Harvie suggests that an extension of the eviction ban is not enough and will not provide “long-term security” for those tenants that are at risk of losing their homes.
Similarly, John Blackwood Chief Executive of the Scottish Association of Landlords (SAL) stated that:
“Extending the emergency measures on evictions will only push a critical problem in to the future when it needs to be tackled head-on now,”
“What we need to focus on is how we can sustain tenancies during the crisis. Landlords should continue to be flexible and understanding and tenants should ensure that their landlord is kept informed about changes to allow for reasonable solutions to be found.
“In order to address the root of the problem, the government must provide support for tenants affected by the pandemic to pay their rent.
“Other administrations such as the Welsh Assembly Government are looking at imaginative ways to put money in to tenant’s pockets for rent and we believe the Scottish Government should follow suit as quickly as possible to prevent the collapse of a vital part of the housing sector.”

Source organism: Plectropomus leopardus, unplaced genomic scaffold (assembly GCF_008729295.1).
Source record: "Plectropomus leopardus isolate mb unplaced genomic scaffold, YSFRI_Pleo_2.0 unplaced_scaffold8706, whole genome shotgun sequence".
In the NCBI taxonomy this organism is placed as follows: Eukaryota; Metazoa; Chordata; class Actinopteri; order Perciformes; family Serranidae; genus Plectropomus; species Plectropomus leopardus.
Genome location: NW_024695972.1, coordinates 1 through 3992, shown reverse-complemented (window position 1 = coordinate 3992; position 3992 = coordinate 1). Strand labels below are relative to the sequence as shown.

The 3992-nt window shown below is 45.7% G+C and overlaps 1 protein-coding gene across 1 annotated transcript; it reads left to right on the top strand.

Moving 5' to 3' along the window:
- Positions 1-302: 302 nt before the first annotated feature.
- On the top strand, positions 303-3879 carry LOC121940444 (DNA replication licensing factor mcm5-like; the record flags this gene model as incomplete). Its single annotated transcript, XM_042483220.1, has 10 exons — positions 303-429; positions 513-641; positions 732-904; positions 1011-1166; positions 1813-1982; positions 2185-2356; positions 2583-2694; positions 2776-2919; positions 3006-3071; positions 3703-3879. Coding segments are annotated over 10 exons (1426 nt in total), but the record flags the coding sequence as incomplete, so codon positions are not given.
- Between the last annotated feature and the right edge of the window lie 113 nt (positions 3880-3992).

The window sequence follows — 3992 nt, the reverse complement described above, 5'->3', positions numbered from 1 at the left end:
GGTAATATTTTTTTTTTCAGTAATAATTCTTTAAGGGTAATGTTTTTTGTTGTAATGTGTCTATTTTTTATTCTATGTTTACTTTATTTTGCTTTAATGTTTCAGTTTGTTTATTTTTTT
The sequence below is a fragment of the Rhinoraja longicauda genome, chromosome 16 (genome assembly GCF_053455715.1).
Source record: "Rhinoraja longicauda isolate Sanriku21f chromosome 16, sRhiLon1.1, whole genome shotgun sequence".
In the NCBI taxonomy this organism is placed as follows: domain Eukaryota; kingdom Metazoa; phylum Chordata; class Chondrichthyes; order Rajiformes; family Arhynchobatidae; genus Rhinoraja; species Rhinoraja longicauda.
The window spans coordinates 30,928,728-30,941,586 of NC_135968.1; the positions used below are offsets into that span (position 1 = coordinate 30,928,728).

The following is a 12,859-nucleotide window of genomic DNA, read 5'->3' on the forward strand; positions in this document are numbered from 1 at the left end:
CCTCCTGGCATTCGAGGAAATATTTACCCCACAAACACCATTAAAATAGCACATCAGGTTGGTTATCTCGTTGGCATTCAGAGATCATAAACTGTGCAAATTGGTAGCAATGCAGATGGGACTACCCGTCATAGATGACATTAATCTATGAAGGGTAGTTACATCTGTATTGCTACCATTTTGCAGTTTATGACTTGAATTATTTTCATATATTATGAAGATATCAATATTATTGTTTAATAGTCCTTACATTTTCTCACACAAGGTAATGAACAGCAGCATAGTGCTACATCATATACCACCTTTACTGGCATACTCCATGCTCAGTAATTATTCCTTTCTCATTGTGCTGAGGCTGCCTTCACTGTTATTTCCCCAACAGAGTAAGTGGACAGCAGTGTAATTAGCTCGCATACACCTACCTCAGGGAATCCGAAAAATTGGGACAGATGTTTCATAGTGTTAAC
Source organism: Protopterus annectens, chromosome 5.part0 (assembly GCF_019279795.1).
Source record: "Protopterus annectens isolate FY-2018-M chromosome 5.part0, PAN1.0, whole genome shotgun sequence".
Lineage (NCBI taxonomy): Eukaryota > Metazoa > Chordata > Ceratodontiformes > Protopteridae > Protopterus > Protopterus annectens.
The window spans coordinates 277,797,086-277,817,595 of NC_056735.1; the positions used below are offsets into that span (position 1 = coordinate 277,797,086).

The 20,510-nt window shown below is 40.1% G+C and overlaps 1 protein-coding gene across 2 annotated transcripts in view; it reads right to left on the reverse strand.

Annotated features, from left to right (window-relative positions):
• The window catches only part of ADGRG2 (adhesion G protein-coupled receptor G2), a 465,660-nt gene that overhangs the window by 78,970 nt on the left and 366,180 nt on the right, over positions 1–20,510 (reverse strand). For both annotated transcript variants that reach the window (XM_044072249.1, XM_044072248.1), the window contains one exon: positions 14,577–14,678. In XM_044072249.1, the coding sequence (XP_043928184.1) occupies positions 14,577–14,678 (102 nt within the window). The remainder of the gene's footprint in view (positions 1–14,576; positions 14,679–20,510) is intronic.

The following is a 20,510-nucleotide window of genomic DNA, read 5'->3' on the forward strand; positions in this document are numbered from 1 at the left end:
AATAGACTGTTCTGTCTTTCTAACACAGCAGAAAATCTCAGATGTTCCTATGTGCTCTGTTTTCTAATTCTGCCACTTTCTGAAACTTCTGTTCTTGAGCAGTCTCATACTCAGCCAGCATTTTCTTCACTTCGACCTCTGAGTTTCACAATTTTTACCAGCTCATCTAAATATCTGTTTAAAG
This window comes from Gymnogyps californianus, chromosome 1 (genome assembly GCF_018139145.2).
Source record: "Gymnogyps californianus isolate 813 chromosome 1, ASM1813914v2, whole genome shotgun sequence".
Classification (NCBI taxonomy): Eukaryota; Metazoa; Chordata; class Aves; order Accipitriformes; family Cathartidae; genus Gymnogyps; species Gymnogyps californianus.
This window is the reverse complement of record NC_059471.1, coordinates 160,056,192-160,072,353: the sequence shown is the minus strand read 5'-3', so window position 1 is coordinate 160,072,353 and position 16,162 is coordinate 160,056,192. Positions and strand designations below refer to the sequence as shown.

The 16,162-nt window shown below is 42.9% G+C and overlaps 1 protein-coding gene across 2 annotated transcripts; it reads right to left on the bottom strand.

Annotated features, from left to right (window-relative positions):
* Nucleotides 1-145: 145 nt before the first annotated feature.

What’s happening elsewhere?
A similar ban in England and Wales is expected to end on the 23rd August 2020. However, further steps have been announced to help protect tenants in these regions.
In England, the government has proposed new repossession rules, which aim to provide protection for tenants when eviction court hearings recommence.
The new rules require landlords to reactivate any case that has been halted as a result of the ban, and in cases of non-payment of rent, for details of any impact of Covid-19 on defendants and their dependants to be provided.
Alternatively, Wales has offered a loan scheme, for tenants to pay rent arrears to landlords. However, there has been no similar announcement made by the Scottish government so far.
With the news of a further eviction ban extension, Scottish landlords would be forgiven for hoping a similar scheme will be forthcoming.
This information should not be interpreted as financial advice. Mortgage and loan rates are subject to change.